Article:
Fruits and Vegetables Can Directly Influence Brain Function
There is good news and bad news.
Posted October 25, 2011
Sometimes scientists tell us things that we're fairly certain we already believe. Still, it's always nice to know that what we believe to be true is in fact true. A group of scientists in France investigated whether eating fruits and vegetables for thirteen years (!) would actually protect against a decline in cognitive abilities that humans commonly experience with normal aging. It does, and this is how they proved it.
The study began with a very large group of adults, over 6800; however, only 2500 finished the study by adequately completing all the dietary and cognitive evaluations. The subjects were between the ages of 45 and 60 years old at the beginning of the thirteen year study and each was required to maintain careful and detailed records of their daily diets. The subjects were evaluated at the beginning and end of the study for a variety of cognitive abilities, including verbal memory and higher executive functions such as decision-making and mental flexibility, among many other tests. Their results were published in the November 2011 issue of The American Journal of Clinical Nutrition. There is good news and bad news.
First of all, their diets were composed of a variety of fruits and vegetables, but specifically excluded potatoes, legumes and dried fruits (they each introduce specific complications that might interfere with the outcome). The adults were divided into the folate-rich diets containing both fruits and vegetables, the beta-carotene-rich diets containing both fruits and vegetables, the vitamin C-rich diets of both fruits and vegetables, and the vitamin E diets containing both fruits and vegetables. The individual consumption of specific nutrients, i.e. folate, beta-carotene, and vitamins C and E were also monitored. The subjects were allowed to choose how much of each diet they wished to consume each day; therefore, daily intakes of each nutrient varied. This was allowed in order to more closely reproduce how most of us actually select our daily intakes. At the end of the study, this is what they found.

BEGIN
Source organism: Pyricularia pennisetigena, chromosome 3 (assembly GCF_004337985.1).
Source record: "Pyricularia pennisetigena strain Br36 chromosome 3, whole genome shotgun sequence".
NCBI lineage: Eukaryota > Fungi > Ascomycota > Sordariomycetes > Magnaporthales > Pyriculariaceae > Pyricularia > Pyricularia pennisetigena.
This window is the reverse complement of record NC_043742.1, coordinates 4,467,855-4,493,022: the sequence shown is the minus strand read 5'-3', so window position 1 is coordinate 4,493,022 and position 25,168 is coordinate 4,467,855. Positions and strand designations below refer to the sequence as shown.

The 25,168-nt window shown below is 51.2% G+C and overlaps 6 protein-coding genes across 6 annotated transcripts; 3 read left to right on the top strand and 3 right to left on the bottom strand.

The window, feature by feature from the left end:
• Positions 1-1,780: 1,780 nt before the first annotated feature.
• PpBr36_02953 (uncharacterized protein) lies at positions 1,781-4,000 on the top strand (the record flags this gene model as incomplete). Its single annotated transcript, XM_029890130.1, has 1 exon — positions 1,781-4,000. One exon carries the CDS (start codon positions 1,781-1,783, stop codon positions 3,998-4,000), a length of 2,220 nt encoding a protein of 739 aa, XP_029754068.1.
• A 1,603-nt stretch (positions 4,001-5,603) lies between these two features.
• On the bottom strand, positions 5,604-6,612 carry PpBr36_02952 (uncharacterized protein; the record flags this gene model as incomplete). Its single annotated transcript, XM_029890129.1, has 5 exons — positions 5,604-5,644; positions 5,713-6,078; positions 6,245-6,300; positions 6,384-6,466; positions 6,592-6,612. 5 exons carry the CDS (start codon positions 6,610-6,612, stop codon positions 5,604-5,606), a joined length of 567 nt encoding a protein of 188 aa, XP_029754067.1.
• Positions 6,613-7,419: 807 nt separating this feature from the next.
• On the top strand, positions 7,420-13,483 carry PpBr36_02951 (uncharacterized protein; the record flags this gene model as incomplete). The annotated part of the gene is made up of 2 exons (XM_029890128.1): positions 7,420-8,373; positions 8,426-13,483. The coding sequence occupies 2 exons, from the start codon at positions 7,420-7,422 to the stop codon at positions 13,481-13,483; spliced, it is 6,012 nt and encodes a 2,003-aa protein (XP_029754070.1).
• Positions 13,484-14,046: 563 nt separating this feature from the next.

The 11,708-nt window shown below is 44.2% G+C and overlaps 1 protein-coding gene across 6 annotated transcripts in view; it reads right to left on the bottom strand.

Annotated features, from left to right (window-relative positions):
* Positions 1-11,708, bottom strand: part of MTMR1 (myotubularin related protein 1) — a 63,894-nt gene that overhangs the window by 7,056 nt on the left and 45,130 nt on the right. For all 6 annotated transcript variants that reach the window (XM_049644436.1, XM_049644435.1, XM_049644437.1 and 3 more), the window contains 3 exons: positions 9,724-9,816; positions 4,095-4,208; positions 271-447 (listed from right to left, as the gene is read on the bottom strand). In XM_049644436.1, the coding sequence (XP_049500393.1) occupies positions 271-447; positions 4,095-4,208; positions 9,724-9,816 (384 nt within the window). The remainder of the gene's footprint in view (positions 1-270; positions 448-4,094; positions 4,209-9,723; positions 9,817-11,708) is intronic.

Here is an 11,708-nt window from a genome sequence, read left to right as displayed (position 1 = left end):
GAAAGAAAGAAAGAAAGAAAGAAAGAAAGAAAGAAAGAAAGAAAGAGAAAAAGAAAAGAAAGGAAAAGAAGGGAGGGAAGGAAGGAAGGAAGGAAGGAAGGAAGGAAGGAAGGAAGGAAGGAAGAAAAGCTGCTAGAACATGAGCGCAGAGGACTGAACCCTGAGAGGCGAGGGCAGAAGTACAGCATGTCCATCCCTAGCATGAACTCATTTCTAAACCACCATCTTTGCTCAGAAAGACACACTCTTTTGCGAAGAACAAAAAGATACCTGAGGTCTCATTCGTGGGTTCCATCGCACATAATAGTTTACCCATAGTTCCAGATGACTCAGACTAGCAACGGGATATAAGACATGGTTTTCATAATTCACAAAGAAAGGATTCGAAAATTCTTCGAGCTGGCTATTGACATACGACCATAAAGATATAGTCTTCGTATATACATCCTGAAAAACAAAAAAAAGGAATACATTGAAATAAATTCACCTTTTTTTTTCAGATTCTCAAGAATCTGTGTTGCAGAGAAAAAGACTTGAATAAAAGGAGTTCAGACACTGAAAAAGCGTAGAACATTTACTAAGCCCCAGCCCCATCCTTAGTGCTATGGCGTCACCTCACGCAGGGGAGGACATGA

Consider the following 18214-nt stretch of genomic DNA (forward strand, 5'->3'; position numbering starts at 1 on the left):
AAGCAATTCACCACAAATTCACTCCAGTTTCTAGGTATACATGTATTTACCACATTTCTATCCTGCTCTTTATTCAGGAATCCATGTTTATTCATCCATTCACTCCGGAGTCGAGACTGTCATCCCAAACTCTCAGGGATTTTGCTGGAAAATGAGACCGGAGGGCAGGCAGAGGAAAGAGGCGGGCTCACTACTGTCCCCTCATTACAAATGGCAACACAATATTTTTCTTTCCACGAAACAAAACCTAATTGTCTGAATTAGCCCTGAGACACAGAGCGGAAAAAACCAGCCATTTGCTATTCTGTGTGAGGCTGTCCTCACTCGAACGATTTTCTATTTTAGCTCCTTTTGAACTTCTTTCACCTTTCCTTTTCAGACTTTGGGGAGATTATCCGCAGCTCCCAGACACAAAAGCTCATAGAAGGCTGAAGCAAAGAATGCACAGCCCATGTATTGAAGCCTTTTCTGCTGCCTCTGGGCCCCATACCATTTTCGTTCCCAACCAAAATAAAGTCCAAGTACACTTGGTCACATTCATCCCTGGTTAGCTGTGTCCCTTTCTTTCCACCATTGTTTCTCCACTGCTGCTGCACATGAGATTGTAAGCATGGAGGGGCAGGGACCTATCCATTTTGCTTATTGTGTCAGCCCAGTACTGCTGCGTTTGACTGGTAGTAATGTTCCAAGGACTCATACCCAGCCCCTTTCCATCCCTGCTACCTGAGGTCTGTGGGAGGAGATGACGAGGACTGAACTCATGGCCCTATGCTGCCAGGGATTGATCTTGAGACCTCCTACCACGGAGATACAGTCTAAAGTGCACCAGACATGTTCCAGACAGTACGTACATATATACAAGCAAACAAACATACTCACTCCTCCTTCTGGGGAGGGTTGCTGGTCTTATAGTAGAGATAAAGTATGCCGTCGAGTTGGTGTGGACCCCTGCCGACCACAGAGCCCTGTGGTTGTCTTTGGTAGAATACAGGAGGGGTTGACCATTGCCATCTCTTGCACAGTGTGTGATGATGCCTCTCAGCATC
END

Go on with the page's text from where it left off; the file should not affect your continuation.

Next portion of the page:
Eating fruits and vegetables have differential and significant beneficial effects on different aspects of brain function. When the specific diets were examined more closely diets that consisted of only fruits or diets with vitamins-C & E rich fruits and vegetables selectively benefited only verbal memory scores. This test involved being told to remember 48 different words and then recalling them after a delay with distractions. If this sounds like your job then you're in luck. Now the bad news.
Diets that consisted of vegetables alone or diets that were beta-carotene-rich were negatively associated with executive functioning scores. If your job involves making difficult executive decisions then you might want to avoid beta-carotene-rich diets. These fruits and vegetables typically have bright orange and yellow pigmentation.
This study is valuable because the authors tried to determine the effects of specific aspects of our diet upon brain function. Clearly, our diets can influence how well our brain works and how we feel. As an added bonus, these diets tend to reduce the risk of cardiovascular disease and cancer—and you'll be thinner while doing so.
© Gary L. Wenk, Ph.D. Author of Your Brain on Food (oxford, 2010)